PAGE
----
On Stage

Southern Comfort

Getting real with Steel Magnolias

Wednesday, July 24, 2013

“If you’re bothered by the smell of hairspray, you’re going to want to avoid sitting in certain sections of the audience,” my plus-one and I were told by an usher as we made our way into the Mount Baker Theatre’s intimate Walton Theatre for a viewing of Steel Magnolias, one of the three productions showing through mid-August as part of the theater’s seventh Summer Rep season.

He wasn’t kidding. Within the first 60 seconds of the play—which takes place entirely in Truvy’s Beauty Salon in the small town of Chinquapin, Louisiana in the 1980s—the aerosol was being sprayed with reckless abandon.

Although we were sitting far enough away so that the fumes didn’t reach us, those sitting near the danger zone looked amused rather than alarmed by the energetic beautification that was going on at the hands of the salon’s namesake, Truvy, who was played with perfect southern charm by area actress Kathleen Sasnett.

To those of us sitting a few rows away from the fray, the no-holds-barred use of the hair product added another layer of realism to the story of a disparate group of women who gather at their favorite salon on a regular basis to gossip, share stories about their husbands and boyfriends and, when needed, step up to the plate to help each other overcome life’s many obstacles.

The whole play, in fact, rang true. Truvy and her new-to-town assistant Annelle (Emily Nash), really were styling the hair of patrons such as Clairee (Terry Sacks), Shelby (Crystal J. O’Brien), M’Lynn (Teri Grimes), and Ouiser (Sheila Goodwin). There was actual water coming out of the pipes of the hair-washing station, and the bangs that were teased higher than was proper were really, well, up there.

But, of course, the important ingredient that helped the play make the transition from page to stage was the way the actresses made it come alive. From Goodwin’s portrayal of the irascible Ouiser (pronounced “Weezer”) to Grimes’ flawless execution of a woman who’s afraid to lose her daughter—and does—to O’Brien’s depiction of a young woman who wants nothing more than to be a “normal” wife and mother, the women involved in this particular rendition of Steel Magnolias did much more than memorize lines and repeat them by rote; they inhabited their characters, and it showed.

While part of the credit surely goes to guest director Amy Attaway—herself a Southern belle—it’s clear the seasoned actresses put their all into making the play a success. Their accents were spot-on, and when they laughed and cried together, those emotions transferred directly to those of us watching the action from the sidelines.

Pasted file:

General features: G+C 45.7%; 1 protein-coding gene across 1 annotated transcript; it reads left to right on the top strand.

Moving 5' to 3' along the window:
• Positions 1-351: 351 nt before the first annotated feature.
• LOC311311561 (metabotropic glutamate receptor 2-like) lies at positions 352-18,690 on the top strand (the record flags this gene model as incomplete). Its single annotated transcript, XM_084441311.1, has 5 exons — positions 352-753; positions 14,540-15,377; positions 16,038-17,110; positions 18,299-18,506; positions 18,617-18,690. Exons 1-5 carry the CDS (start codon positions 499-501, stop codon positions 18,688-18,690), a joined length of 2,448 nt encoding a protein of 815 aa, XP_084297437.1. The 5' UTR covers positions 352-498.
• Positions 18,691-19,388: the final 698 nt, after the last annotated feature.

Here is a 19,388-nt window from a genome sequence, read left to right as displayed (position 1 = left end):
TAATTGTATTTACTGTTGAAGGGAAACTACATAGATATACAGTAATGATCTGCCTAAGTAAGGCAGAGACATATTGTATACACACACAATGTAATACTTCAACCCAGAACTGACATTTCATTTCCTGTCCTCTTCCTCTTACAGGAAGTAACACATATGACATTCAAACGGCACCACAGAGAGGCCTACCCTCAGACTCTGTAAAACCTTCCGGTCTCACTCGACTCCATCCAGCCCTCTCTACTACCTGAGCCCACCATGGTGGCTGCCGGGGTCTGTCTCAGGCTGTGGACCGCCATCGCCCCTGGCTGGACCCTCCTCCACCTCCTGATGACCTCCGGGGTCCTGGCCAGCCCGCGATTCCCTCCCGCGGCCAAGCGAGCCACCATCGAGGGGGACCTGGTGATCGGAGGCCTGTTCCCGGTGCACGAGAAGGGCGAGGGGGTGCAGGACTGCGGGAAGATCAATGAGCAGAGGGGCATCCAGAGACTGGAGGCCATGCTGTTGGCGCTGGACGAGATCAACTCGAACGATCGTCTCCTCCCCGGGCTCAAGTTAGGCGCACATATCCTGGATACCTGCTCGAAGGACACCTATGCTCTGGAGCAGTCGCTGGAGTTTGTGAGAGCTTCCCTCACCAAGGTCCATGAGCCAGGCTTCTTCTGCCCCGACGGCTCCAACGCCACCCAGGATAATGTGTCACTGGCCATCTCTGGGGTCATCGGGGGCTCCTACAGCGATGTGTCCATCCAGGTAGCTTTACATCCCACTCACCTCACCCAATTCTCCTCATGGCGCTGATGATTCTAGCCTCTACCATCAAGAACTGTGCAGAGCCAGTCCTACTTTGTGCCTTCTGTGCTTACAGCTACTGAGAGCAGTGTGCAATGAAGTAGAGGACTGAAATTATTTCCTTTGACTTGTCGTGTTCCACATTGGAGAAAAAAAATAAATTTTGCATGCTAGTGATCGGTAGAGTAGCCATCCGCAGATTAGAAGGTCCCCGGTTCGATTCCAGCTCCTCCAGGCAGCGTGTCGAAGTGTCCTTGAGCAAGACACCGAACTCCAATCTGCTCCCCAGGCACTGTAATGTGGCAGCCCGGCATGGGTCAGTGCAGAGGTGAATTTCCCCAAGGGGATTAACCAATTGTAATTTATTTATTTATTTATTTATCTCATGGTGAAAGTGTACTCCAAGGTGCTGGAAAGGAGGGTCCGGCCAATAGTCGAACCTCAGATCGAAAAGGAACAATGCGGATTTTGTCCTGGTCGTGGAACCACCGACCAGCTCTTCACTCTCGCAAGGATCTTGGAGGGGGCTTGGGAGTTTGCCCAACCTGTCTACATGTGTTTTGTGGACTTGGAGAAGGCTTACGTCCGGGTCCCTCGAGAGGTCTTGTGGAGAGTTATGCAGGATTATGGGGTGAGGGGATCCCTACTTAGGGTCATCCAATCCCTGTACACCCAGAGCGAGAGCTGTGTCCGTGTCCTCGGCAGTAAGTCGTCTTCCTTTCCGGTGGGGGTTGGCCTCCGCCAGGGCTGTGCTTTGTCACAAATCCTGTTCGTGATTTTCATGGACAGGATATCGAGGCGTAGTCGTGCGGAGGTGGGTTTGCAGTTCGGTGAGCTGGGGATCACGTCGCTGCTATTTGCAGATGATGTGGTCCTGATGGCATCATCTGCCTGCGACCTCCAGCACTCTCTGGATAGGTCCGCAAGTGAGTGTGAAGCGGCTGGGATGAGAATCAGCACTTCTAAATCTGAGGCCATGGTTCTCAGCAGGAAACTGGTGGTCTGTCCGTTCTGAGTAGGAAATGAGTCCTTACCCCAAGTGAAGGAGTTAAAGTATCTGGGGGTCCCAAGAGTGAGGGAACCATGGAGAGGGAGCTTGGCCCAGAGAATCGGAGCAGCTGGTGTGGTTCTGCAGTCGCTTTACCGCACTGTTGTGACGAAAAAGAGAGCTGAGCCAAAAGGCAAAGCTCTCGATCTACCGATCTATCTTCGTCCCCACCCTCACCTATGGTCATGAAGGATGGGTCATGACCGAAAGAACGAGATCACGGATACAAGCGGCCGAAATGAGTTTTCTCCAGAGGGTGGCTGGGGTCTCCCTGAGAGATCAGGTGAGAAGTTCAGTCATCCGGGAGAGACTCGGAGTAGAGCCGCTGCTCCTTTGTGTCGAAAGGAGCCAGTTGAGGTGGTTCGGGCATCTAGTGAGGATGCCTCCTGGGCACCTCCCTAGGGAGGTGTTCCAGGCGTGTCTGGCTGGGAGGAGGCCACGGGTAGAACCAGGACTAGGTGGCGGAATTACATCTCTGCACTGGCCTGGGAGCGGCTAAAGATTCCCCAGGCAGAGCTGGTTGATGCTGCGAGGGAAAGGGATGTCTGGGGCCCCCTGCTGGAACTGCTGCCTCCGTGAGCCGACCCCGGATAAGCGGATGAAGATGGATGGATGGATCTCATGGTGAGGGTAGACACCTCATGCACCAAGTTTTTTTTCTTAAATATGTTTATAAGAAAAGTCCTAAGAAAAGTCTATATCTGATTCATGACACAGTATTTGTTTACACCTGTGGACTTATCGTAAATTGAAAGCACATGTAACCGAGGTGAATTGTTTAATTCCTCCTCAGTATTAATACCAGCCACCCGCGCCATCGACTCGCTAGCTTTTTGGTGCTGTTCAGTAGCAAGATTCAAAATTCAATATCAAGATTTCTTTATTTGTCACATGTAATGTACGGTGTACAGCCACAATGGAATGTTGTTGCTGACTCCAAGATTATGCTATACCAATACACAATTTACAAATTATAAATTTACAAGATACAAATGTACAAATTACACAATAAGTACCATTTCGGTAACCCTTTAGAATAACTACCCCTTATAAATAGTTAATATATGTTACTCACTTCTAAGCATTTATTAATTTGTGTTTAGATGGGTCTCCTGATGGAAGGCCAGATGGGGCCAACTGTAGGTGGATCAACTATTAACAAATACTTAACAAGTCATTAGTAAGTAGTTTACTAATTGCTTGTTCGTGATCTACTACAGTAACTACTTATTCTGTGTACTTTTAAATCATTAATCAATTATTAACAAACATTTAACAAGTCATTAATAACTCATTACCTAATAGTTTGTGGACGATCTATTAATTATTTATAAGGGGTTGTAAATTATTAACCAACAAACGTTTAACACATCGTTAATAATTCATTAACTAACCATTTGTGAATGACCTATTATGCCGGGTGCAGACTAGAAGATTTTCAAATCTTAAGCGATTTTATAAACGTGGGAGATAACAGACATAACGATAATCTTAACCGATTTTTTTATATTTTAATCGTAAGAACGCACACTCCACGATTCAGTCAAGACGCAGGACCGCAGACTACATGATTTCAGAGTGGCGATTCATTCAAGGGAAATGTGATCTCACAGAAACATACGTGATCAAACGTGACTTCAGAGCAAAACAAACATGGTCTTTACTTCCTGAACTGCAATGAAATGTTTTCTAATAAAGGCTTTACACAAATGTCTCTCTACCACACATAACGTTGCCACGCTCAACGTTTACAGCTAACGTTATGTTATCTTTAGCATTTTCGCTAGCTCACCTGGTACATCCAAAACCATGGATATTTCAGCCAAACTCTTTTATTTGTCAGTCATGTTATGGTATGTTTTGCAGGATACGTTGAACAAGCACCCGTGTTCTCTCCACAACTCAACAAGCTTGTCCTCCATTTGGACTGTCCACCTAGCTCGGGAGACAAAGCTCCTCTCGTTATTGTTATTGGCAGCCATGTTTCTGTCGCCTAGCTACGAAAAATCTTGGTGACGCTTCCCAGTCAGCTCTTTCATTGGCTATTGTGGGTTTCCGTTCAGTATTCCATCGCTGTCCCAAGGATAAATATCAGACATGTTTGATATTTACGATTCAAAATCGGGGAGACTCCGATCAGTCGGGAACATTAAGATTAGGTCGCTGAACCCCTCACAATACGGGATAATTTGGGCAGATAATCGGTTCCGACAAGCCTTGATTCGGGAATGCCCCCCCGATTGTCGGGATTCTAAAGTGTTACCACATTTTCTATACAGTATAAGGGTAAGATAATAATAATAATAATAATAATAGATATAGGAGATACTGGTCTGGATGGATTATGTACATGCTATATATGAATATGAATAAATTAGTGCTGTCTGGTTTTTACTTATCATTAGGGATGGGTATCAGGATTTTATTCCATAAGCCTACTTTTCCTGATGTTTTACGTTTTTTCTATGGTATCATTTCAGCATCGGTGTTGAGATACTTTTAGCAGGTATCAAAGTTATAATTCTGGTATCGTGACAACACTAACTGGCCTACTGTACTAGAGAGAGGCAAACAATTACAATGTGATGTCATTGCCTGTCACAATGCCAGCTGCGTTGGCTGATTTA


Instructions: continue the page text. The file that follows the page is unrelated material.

During intermission, my date had informed me that Grimes had also played the role of Shelby’s long-suffering mother at a Bellingham Theatre Guild production of the play, and had posited that perhaps the women playing the characters of Ouiser and Clairee could’ve been switched in this production.

But as we wiped our eyes and got to our feet with the rest of the audience for a standing ovation following the final moments of Steel Magnolias, she grabbed my arm as she yelled to be heard above the din.

“I take it back,” she bellowed, wiping her eyes one more time for good measure. “Everyone was perfect! Just perfect!”

3 Oms 8th Anniversary (Spotlight)
More On Stage...
Ballet Blowout
A regional roundup of talent

Delci Syvertson is only 17, but she’s already been studying ballet for six years. At 18, Henry Winslow has a year more under his pointe shoes. But the two dancers have more than that in common. Both are high school seniors studying at Whatcom Community College through Running Start, as well…

more »
Kidding Around
Welcome to the School of Rock

In the movie version of School of Rock, it takes awhile for the elementary-age students in substitute teacher Dewey Finn’s class to embrace their inherent musical talents and realize they have what it takes not only to excel at playing instruments and singing, but also to share their…

more »
Smooth Jazz
Beyond the classroom at Back2Bellingham

Typically, it isn’t until graduation day has come and gone that college students see the rewards of their years of studies come to fruition.

That wasn’t the case for Teague Parker, a Western Washington University senior whose play, Smooth, Smooth Jazz, garnered him a Kennedy Center…

more »
BC Morgan Horse Show

9:00am| Northwest Washington Fairgrounds

Twelfth Night

7:30pm|Philip Tarro Theatre

School of Rock

7:00pm|BAAY Theatre

Boating Center Open

10:00am|Community Boating Center

Back to the basics


Ski to Sea Race

7:00am|Mt. Baker to Bellingham Bay

Rabbit Ride

8:00am|Fairhaven Bicycle

Images of Resilience Farewell

12:00pm|Whatcom Museum's Lightcatcher Building

Fairhaven Festival

12:00pm|Historic Fairhaven

Who's Afraid of Virginia Woolf?

1:00pm|Lincoln Theatre

Audubon at the Museum

2:00pm|Whatcom Museum's Old City Hall

Art of Jazz


Lester and Hyldahl
Open Mic

7:00pm|Village Books


9:30pm|Green Frog

Bellingham Farmer’s Market Trove
Fermented Vegetables

6:30pm|Community Food Co-op

Skagit Folk Dancers

7:00pm|Bayview Civic Hall

Gather Round

7:00pm|Honey Moon Mead & Cider

Chamber Concerts

7:30pm|Performing Arts Center Concert Hall

see our complete calendar »

Lester and Hyldahl Trove Northwood Steak and Crab Cascadia Weekly Subscribe Ad 1 Village Books Bellingham Farmer’s Market